Despite few domestic demands for democratic reform and virtually no visible opposition, the Qatari leadership took the initiative before anyone thought to ask
Qatari Emir Hamad bin Khalifa al-Thani / AP
In a surprise move, Qatar announced that it would hold elections for its legislative authority -- the Shura Council -- in 2013. Elections for the body were originally supposed to be held in 2008 but were postponed. What is interesting about the Emir's announcement isn't so much that it happened, but that it was done in the absence of any real provocation or unrest. Unlike most Arab countries, Qatar has not seen even tiny protests or Saudi or United Arab Emirates-style petition campaigns. This likely has to do with three realities: Qatar's GDP per capita, the highest in the world; a relatively small population (at around 250,000 citizens); and a popular, effective monarch who has succeeded in putting Qatar on the map. If you like, call it "Qatari exceptionalism."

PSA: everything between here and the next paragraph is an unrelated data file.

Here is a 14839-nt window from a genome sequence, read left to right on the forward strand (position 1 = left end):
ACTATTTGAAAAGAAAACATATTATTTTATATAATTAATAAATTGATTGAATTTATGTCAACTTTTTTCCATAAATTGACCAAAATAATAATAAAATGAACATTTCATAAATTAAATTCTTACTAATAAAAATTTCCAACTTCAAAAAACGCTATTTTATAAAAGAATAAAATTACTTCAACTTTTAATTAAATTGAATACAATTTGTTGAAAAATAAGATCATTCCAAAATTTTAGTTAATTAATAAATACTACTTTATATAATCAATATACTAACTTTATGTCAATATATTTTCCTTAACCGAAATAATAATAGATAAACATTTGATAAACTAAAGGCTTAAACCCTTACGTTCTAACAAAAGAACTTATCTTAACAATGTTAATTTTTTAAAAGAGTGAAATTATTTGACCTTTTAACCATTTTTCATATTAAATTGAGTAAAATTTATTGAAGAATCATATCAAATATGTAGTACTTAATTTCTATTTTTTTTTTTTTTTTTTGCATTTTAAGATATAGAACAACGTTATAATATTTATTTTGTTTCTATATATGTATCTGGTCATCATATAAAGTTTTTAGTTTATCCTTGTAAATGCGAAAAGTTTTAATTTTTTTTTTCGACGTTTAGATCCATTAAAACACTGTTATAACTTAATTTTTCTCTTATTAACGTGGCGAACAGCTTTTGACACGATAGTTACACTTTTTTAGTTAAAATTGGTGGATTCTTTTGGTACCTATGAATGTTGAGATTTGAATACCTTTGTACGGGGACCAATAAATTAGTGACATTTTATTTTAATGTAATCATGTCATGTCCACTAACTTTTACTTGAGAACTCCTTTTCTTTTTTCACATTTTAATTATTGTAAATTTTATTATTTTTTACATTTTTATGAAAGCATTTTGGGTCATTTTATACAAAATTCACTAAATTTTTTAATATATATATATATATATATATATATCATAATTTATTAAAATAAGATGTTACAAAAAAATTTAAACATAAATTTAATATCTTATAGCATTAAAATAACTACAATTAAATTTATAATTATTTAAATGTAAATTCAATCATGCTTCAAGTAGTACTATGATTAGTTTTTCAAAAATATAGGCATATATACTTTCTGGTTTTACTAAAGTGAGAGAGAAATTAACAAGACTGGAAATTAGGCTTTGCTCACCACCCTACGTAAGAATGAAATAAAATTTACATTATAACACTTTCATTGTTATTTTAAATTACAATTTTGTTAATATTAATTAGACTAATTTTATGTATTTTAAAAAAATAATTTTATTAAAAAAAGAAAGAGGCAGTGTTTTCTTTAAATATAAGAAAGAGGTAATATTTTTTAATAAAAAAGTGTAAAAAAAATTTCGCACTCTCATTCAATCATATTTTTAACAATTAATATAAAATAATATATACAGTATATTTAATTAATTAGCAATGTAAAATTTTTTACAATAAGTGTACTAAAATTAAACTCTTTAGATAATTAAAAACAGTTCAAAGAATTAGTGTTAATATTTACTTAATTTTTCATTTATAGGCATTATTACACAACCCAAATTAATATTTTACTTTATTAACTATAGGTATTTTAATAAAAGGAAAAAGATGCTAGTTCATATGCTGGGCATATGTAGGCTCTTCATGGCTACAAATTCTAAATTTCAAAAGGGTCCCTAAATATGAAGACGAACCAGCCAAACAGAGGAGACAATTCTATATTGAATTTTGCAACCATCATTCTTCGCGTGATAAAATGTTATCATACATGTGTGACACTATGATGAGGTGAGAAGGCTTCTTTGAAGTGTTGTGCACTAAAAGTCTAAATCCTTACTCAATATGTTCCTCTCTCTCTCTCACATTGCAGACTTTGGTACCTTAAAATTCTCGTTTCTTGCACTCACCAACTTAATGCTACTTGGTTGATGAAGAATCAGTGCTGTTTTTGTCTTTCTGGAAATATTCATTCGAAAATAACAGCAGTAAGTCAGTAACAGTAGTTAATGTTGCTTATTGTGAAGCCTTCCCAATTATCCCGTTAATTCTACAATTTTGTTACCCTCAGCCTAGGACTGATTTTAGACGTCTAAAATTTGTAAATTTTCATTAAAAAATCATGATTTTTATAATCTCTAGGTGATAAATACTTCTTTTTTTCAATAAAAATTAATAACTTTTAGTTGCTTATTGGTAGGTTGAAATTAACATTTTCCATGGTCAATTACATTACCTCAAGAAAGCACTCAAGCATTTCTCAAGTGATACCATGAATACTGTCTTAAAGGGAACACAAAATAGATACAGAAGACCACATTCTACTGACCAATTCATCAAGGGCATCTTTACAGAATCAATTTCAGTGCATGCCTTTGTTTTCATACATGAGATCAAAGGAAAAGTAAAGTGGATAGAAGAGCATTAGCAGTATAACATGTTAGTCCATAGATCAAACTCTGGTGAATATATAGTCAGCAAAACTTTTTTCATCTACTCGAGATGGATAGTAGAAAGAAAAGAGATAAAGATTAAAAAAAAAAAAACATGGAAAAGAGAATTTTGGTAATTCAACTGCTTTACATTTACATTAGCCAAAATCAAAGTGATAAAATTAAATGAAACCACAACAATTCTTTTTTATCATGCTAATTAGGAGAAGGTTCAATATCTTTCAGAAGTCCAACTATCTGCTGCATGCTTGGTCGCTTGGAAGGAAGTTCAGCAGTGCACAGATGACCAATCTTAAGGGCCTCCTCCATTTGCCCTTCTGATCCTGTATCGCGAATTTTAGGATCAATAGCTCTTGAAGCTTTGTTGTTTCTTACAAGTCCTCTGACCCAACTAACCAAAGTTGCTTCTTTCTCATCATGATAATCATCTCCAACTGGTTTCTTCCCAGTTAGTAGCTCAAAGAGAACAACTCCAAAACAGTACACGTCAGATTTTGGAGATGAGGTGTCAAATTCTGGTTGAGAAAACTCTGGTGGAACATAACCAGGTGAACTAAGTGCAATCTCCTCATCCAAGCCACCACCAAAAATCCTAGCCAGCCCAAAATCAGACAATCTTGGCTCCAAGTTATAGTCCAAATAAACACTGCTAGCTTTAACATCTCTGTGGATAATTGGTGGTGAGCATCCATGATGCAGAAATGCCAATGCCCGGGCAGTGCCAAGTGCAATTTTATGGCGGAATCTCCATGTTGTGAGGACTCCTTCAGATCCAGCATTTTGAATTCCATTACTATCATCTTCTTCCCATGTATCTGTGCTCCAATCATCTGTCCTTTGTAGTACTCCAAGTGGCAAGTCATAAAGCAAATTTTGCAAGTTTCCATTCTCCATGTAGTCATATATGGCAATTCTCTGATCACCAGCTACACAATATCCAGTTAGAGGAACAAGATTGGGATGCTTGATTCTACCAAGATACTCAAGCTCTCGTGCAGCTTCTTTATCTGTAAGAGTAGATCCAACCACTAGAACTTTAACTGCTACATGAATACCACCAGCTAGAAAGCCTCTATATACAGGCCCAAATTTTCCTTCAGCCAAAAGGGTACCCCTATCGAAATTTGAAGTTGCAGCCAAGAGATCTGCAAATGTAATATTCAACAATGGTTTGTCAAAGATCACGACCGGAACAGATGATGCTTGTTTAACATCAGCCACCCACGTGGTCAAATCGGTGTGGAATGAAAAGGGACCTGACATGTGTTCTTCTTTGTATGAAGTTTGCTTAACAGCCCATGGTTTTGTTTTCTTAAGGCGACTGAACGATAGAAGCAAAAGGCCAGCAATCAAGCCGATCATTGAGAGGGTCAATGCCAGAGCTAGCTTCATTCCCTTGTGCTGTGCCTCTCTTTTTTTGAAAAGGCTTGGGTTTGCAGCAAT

Well before the Arab spring, Qatar had pioneered a creative, if odd, foreign policy of developing nimble alliances, maintaining strategic independence, and supporting regional mediation to resolve conflicts in Lebanon, Darfur, and Palestine. Qatar managed to host the largest U.S pre-positioning military base in the world while, at the same time, holding joint exercises with Iranian frontier guards. Perhaps more surprisingly, it all -- somehow -- worked, often to the great irritation of its neighbors.